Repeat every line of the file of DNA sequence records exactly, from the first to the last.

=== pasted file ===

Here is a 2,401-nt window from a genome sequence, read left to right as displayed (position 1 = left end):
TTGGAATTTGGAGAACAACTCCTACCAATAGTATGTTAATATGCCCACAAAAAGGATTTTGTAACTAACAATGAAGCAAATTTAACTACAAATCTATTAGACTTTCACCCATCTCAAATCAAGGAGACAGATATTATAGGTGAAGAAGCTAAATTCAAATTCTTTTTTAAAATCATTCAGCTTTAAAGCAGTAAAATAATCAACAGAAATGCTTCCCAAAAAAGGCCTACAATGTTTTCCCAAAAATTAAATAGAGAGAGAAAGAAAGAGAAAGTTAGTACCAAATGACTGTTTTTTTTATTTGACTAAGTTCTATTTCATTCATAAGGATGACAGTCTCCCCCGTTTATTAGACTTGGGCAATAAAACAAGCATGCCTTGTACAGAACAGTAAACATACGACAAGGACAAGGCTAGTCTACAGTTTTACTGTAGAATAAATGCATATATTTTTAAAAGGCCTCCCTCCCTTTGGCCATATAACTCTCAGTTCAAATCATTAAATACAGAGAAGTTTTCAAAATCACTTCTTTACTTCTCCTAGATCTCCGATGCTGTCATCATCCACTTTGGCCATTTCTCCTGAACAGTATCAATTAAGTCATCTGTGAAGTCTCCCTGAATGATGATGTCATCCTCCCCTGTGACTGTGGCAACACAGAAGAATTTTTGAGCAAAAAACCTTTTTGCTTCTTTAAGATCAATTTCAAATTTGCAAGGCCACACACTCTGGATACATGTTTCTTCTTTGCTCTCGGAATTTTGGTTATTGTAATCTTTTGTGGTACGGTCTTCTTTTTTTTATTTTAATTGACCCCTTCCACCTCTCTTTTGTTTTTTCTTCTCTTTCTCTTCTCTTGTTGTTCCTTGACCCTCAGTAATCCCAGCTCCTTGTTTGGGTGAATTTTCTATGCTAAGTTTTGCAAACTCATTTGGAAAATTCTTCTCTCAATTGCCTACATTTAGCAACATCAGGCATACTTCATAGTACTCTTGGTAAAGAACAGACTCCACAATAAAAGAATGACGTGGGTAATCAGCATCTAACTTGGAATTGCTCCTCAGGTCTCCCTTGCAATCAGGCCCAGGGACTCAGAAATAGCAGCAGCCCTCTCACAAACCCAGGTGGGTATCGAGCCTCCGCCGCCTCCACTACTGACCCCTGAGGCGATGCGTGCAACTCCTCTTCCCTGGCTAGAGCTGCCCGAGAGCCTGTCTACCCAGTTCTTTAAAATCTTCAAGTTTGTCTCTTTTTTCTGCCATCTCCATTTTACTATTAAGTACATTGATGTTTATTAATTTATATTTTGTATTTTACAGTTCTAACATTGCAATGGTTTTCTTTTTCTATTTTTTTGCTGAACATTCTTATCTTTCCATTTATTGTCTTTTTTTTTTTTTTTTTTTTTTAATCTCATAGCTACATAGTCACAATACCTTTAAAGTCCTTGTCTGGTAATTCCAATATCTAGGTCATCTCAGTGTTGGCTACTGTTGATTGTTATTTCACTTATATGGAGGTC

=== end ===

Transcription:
Here is a 2,401-nt window from a genome sequence, read left to right as displayed (position 1 = left end):
TTGGAATTTGGAGAACAACTCCTACCAATAGTATGTTAATATGCCCACAAAAAGGATTTTGTAACTAACAATGAAGCAAATTTAACTACAAATCTATTAGACTTTCACCCATCTCAAATCAAGGAGACAGATATTATAGGTGAAGAAGCTAAATTCAAATTCTTTTTTAAAATCATTCAGCTTTAAAGCAGTAAAATAATCAACAGAAATGCTTCCCAAAAAAGGCCTACAATGTTTTCCCAAAAATTAAATAGAGAGAGAAAGAAAGAGAAAGTTAGTACCAAATGACTGTTTTTTTTATTTGACTAAGTTCTATTTCATTCATAAGGATGACAGTCTCCCCCGTTTATTAGACTTGGGCAATAAAACAAGCATGCCTTGTACAGAACAGTAAACATACGACAAGGACAAGGCTAGTCTACAGTTTTACTGTAGAATAAATGCATATATTTTTAAAAGGCCTCCCTCCCTTTGGCCATATAACTCTCAGTTCAAATCATTAAATACAGAGAAGTTTTCAAAATCACTTCTTTACTTCTCCTAGATCTCCGATGCTGTCATCATCCACTTTGGCCATTTCTCCTGAACAGTATCAATTAAGTCATCTGTGAAGTCTCCCTGAATGATGATGTCATCCTCCCCTGTGACTGTGGCAACACAGAAGAATTTTTGAGCAAAAAACCTTTTTGCTTCTTTAAGATCAATTTCAAATTTGCAAGGCCACACACTCTGGATACATGTTTCTTCTTTGCTCTCGGAATTTTGGTTATTGTAATCTTTTGTGGTACGGTCTTCTTTTTTTTATTTTAATTGACCCCTTCCACCTCTCTTTTGTTTTTTCTTCTCTTTCTCTTCTCTTGTTGTTCCTTGACCCTCAGTAATCCCAGCTCCTTGTTTGGGTGAATTTTCTATGCTAAGTTTTGCAAACTCATTTGGAAAATTCTTCTCTCAATTGCCTACATTTAGCAACATCAGGCATACTTCATAGTACTCTTGGTAAAGAACAGACTCCACAATAAAAGAATGACGTGGGTAATCAGCATCTAACTTGGAATTGCTCCTCAGGTCTCCCTTGCAATCAGGCCCAGGGACTCAGAAATAGCAGCAGCCCTCTCACAAACCCAGGTGGGTATCGAGCCTCCGCCGCCTCCACTACTGACCCCTGAGGCGATGCGTGCAACTCCTCTTCCCTGGCTAGAGCTGCCCGAGAGCCTGTCTACCCAGTTCTTTAAAATCTTCAAGTTTGTCTCTTTTTTCTGCCATCTCCATTTTACTATTAAGTACATTGATGTTTATTAATTTATATTTTGTATTTTACAGTTCTAACATTGCAATGGTTTTCTTTTTCTATTTTTTTGCTGAACATTCTTATCTTTCCATTTATTGTCTTTTTTTTTTTTTTTTTTTTTTAATCTCATAGCTACATAGTCACAATACCTTTAAAGTCCTTGTCTGGTAATTCCAATATCTAGGTCATCTCAGTGTTGGCTACTGTTGATTGTTATTTCACTTATATGGAGGTC